Get Around Chicago

Navigating Chicago is easy. Block numbers are consistent across the whole city. Standard blocks, of 100 addresses each, are roughly 1/8th of a mile long.

(Hence, a mile is equivalent to a street number difference of 800.) Each street is assigned a number based on its distance from the zero point of the address system, the intersection of State Street and Madison Street. A street with a W (west) or E (east) number runs north-south, while a street with a N (north) or S (south) number runs east-west. A street's number is usually written on street signs at intersections, below the street name. Major thoroughfares are at each mile (multiples of 800) and secondary arteries at the half-mile marks. Thus, Western Ave at 2400 W is a north-south major thoroughfare, while Montrose Ave at 4400 N is an east-west secondary artery.

In general, "avenues" run north-south and "streets" run east-west, but there are numerous exceptions. (e.g., 48th Street may then be followed by 48th Place). In conversation, however, Chicagoans rarely distinguish between streets, avenues, boulevards, etc.

Several streets follow diagonal or meandering paths through the city such as Clark St, Lincoln Ave, Broadway, Milwaukee Ave, Ogden Ave, Archer Ave, Vincennes Ave, and South Chicago Ave.
[edit] By public transit

The best way to see Chicago is by public transit. It is cheap (basically), efficient (at times), and safe (for the most part). The Regional Transportation Authority (RTA) oversees the various public transit agencies in the Chicagoland area. You can plan trips online with the RTA trip planner [16] or get assistance by calling 836-7000 in any local area code between 5AM-1AM. The RTA also has an official partnership with Google Maps, which can provide routes with public transit.


The Chicago Transit Authority (CTA) [17] operates trains and buses in the city of Chicago and some of the suburbs. Put simply, the CTA is Chicago. It is a marvel and a beast, convenient, frustrating, and irreplaceable. Even if you have the option of driving while you're in town, no experience of Chicago is complete without a trip on the CTA.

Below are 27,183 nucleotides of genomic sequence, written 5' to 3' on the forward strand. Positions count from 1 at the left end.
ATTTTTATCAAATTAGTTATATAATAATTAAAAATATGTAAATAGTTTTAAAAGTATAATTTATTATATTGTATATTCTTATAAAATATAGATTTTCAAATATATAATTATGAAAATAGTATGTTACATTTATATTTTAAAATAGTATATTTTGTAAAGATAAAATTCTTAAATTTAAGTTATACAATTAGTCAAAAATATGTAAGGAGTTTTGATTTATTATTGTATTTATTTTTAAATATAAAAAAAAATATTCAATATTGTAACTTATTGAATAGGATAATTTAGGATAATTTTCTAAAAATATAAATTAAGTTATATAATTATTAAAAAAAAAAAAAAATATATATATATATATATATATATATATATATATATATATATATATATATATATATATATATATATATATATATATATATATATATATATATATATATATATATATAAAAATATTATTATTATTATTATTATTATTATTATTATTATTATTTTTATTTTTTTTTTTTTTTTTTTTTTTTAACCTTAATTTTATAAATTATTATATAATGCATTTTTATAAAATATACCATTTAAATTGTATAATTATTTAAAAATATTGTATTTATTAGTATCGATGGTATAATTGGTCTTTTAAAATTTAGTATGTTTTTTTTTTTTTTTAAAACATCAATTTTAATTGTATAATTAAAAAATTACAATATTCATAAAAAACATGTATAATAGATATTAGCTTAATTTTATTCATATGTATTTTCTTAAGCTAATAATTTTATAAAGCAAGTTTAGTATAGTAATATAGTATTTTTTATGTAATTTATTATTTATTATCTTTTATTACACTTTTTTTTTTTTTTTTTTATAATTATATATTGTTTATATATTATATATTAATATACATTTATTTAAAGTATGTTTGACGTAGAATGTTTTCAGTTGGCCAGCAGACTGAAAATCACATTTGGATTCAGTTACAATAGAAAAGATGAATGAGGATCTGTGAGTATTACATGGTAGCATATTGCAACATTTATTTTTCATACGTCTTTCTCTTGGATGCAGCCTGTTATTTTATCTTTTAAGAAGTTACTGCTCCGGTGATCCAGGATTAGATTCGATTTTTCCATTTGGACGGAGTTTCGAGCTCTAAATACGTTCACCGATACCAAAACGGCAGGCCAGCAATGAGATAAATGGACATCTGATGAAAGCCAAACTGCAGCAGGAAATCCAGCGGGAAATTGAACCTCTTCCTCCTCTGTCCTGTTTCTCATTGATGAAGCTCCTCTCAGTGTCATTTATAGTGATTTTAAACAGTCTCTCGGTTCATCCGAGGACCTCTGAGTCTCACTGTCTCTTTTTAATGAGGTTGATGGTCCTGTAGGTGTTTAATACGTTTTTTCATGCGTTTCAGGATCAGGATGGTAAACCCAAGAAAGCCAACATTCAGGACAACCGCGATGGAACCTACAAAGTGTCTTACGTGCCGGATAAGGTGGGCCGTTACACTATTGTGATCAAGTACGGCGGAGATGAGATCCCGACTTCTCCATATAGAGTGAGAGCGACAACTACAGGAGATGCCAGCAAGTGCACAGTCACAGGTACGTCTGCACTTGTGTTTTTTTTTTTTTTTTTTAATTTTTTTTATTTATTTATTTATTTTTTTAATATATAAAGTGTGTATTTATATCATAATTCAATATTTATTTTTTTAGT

Fares are paid with transit cards, which can be purchased and re-filled at kiosks in the lobby of every CTA station. All accept cash, and some accept credit cards. Many locals use the Chicago Card, which cannot be purchased at stations, but can be ordered online [18] and also purchased at grocery stores and currency exchanges. Visitor passes are sold for unlimited travel on the CTA and Pace: 1 Day (24 hours) for $5.75; 3 Days for $14; 7 Days for $23 and 30 Days for $86. These passes are on sale at certain train stations (notably, the O'Hare Blue Line station), currency exchanges and some convenience stores, and online [19]. Transit cards for single rides or larger increments can also be purchased online.

Train rides of any length, from one side of the city to another or just one stop, cost $2.25. At certain stations, you can transfer to other train lines at no extra cost. Once you have exited the turnstiles, entering another CTA station or boarding a CTA bus costs $0.25 — and doing it a third time is free, provided it's still within two hours of when you started the trip.

Locals refer to Chicago's public train system as the "L". (Most lines run on el-evated tracks — get it?) All train lines radiate from the Loop to every corner of the city. The "Loop" name originally referred to a surface-level streetcar loop, which pre-dated the elevated tracks; that any form of transportation preceded the present one may come as a surprise, given how old some of the stations look. But they work.